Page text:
With that in mind, let’s cover a few tips for socializing in person that will make it easier to put yourself out there while managing your condition.

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10 Tried-and-Tested Tips for Parenting School-Aged Kids When You're Chronically Ill | The Health Sessions

10 Tried-and-Tested Tips for Parenting School-Aged Kids When You’re Chronically Ill

Congratulations, you got through the hands-on baby and toddler years, with all the sleepless nights and endless diaper changes! Now that your kids are going to Kindergarten or elementary school and becoming more and more independent, you will get some freedom, time and energy back, right?

Kids between the ages of 4 and 12 are building their own lives, with school, sports and hobbies. But they still need plenty of practical help and guidance from their parents, whether that’s playing taxi, checking up on homework, packing school and gym bags or managing their social calendars with play dates, birthday parties and extracurricular activities. And that’s assuming your child is perfectly healthy and happy, otherwise your to-do list includes plenty of doctor’s visits, dental checkups, physical therapy or resilience training against bullying too.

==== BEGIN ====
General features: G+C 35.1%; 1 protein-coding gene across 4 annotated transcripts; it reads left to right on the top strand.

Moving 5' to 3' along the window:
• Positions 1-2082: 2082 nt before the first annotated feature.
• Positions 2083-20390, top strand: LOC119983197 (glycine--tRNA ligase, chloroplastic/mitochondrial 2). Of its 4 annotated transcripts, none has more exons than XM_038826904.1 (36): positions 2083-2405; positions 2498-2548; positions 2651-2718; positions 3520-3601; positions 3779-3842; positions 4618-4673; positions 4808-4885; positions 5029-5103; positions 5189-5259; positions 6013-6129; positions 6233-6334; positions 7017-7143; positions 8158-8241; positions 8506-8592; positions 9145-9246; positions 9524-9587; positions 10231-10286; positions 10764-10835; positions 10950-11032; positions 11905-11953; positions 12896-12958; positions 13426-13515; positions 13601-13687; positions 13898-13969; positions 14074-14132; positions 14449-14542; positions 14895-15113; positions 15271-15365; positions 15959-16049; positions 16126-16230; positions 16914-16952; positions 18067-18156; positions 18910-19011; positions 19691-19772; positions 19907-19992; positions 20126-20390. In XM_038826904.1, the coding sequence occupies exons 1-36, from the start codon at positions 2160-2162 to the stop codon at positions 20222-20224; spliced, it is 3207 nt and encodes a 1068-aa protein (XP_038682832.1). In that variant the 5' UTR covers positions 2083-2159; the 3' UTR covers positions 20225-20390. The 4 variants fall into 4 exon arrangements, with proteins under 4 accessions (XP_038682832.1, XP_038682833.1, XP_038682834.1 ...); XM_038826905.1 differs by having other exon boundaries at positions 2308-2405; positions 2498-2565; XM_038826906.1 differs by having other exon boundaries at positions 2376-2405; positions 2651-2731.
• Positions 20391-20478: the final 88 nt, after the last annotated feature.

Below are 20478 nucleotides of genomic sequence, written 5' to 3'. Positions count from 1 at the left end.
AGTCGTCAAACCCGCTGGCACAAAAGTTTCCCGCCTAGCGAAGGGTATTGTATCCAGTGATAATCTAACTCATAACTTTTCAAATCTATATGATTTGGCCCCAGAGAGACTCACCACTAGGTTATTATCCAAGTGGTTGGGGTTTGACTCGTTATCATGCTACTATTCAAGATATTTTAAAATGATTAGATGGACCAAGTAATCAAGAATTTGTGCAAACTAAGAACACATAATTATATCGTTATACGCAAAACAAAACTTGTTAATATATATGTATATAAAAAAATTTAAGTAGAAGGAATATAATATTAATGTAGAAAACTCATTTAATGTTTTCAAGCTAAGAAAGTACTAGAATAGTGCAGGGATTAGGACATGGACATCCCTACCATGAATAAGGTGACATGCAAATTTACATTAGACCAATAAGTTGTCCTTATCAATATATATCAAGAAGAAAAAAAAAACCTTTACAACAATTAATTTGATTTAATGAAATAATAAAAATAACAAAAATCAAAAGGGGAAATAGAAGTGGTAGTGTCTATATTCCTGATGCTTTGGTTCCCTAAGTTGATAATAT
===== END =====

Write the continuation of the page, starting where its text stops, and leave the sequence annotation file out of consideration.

Managing your kids’ lives can be challenging and overwhelming for any parent, but even more so if you’re living with a chronic illness like MS, diabetes or rheumatoid arthritis. Your health condition can limit your mobility, making it difficult to drop your kids off at school or take them to piano class. You probably also don’t feel like having kids over to play when you’re having a migraine attack, just like severe fatigue and chronic pain may stop you from being able to attend your child’s sports game. Not to mention that symptoms popping up suddenly messes up the best laid plans.

But somehow, your son or daughter has to get to school and swimming lessons in time, no matter how good or bad you feel. And you want your kids to have a happy childhood with play dates and fun activities, without being hindered by your illness.

How can you manage your school-aged (4+) kid’s life while managing your own health?

A lot depends on your specific condition, your family and living situation, your neighborhood and your country’s schooling system. Not all of the advice given below will suit your needs or be applicable to your situation, but hopefully you’ll find some helpful suggestions.

With that in mind, here are 10 tried-and-tested tips on parenting school-aged kids when you’re chronically ill.